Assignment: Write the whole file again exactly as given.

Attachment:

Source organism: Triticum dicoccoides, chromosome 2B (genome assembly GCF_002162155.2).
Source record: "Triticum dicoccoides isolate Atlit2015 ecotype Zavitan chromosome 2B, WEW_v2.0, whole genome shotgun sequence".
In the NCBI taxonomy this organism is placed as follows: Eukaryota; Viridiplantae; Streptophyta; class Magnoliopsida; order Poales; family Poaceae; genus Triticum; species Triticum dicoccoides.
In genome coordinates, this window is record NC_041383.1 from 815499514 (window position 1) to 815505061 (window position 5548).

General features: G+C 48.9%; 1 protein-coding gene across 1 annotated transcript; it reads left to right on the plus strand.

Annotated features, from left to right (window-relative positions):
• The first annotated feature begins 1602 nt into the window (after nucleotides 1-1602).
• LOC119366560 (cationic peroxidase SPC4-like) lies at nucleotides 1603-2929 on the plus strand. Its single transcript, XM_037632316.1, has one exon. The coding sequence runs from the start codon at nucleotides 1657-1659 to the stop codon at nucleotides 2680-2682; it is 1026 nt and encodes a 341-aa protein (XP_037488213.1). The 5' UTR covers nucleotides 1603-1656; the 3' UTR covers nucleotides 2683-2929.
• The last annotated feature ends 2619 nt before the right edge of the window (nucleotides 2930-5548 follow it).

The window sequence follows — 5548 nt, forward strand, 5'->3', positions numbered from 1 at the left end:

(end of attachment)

Source organism: Triticum dicoccoides, chromosome 2B (genome assembly GCF_002162155.2).
Source record: "Triticum dicoccoides isolate Atlit2015 ecotype Zavitan chromosome 2B, WEW_v2.0, whole genome shotgun sequence".
In the NCBI taxonomy this organism is placed as follows: Eukaryota; Viridiplantae; Streptophyta; class Magnoliopsida; order Poales; family Poaceae; genus Triticum; species Triticum dicoccoides.
In genome coordinates, this window is record NC_041383.1 from 815499514 (window position 1) to 815505061 (window position 5548).

General features: G+C 48.9%; 1 protein-coding gene across 1 annotated transcript; it reads left to right on the plus strand.

Annotated features, from left to right (window-relative positions):
• The first annotated feature begins 1602 nt into the window (after nucleotides 1-1602).
• LOC119366560 (cationic peroxidase SPC4-like) lies at nucleotides 1603-2929 on the plus strand. Its single transcript, XM_037632316.1, has one exon. The coding sequence runs from the start codon at nucleotides 1657-1659 to the stop codon at nucleotides 2680-2682; it is 1026 nt and encodes a 341-aa protein (XP_037488213.1). The 5' UTR covers nucleotides 1603-1656; the 3' UTR covers nucleotides 2683-2929.
• The last annotated feature ends 2619 nt before the right edge of the window (nucleotides 2930-5548 follow it).

The window sequence follows — 5548 nt, forward strand, 5'->3', positions numbered from 1 at the left end: